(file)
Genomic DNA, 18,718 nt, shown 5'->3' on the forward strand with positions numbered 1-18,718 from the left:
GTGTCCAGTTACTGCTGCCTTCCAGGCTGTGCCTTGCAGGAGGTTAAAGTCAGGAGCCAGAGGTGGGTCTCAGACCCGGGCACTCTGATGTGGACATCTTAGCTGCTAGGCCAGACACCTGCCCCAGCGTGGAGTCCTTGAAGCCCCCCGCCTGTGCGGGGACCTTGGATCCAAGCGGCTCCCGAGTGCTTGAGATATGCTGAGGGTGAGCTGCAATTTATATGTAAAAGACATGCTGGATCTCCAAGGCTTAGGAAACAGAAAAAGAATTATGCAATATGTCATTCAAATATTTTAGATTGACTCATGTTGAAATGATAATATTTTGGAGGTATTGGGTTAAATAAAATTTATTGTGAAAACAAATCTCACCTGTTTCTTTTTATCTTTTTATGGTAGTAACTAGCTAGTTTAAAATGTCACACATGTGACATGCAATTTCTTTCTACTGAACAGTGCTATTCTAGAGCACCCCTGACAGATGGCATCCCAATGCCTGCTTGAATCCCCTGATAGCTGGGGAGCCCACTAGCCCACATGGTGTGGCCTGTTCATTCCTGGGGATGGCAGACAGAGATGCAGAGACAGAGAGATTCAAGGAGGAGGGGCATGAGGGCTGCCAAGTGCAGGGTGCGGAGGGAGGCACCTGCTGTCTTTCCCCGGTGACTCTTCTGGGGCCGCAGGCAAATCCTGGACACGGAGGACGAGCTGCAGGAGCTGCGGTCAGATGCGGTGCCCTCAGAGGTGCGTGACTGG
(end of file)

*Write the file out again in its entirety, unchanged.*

Genomic DNA, 18,718 nt, shown 5'->3' on the forward strand with positions numbered 1-18,718 from the left:
GTGTCCAGTTACTGCTGCCTTCCAGGCTGTGCCTTGCAGGAGGTTAAAGTCAGGAGCCAGAGGTGGGTCTCAGACCCGGGCACTCTGATGTGGACATCTTAGCTGCTAGGCCAGACACCTGCCCCAGCGTGGAGTCCTTGAAGCCCCCCGCCTGTGCGGGGACCTTGGATCCAAGCGGCTCCCGAGTGCTTGAGATATGCTGAGGGTGAGCTGCAATTTATATGTAAAAGACATGCTGGATCTCCAAGGCTTAGGAAACAGAAAAAGAATTATGCAATATGTCATTCAAATATTTTAGATTGACTCATGTTGAAATGATAATATTTTGGAGGTATTGGGTTAAATAAAATTTATTGTGAAAACAAATCTCACCTGTTTCTTTTTATCTTTTTATGGTAGTAACTAGCTAGTTTAAAATGTCACACATGTGACATGCAATTTCTTTCTACTGAACAGTGCTATTCTAGAGCACCCCTGACAGATGGCATCCCAATGCCTGCTTGAATCCCCTGATAGCTGGGGAGCCCACTAGCCCACATGGTGTGGCCTGTTCATTCCTGGGGATGGCAGACAGAGATGCAGAGACAGAGAGATTCAAGGAGGAGGGGCATGAGGGCTGCCAAGTGCAGGGTGCGGAGGGAGGCACCTGCTGTCTTTCCCCGGTGACTCTTCTGGGGCCGCAGGCAAATCCTGGACACGGAGGACGAGCTGCAGGAGCTGCGGTCAGATGCGGTGCCCTCAGAGGTGCGTGACTGG